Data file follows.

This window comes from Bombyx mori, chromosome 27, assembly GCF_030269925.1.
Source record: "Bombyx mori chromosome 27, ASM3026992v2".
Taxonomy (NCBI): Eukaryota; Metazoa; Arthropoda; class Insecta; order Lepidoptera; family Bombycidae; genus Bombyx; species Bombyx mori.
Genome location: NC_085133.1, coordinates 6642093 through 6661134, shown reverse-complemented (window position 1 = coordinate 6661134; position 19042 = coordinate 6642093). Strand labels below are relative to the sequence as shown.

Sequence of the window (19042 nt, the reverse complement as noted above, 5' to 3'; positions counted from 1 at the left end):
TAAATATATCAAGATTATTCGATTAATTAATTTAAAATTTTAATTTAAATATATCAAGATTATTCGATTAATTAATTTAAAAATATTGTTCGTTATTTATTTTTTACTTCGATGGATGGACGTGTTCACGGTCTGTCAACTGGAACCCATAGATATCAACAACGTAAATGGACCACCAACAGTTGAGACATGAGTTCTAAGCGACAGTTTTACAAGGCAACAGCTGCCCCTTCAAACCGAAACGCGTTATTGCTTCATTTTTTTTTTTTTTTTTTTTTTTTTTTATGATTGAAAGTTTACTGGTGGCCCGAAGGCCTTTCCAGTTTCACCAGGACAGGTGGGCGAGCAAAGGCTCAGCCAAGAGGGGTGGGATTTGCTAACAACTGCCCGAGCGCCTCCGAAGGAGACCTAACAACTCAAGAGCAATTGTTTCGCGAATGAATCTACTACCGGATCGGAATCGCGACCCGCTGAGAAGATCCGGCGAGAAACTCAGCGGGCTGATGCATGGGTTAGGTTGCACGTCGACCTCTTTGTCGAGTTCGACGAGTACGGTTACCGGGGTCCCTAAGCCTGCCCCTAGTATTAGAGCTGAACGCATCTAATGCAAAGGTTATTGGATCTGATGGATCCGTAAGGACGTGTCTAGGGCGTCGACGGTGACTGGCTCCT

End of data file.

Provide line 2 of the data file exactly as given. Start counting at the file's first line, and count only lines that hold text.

Source record: "Bombyx mori chromosome 27, ASM3026992v2".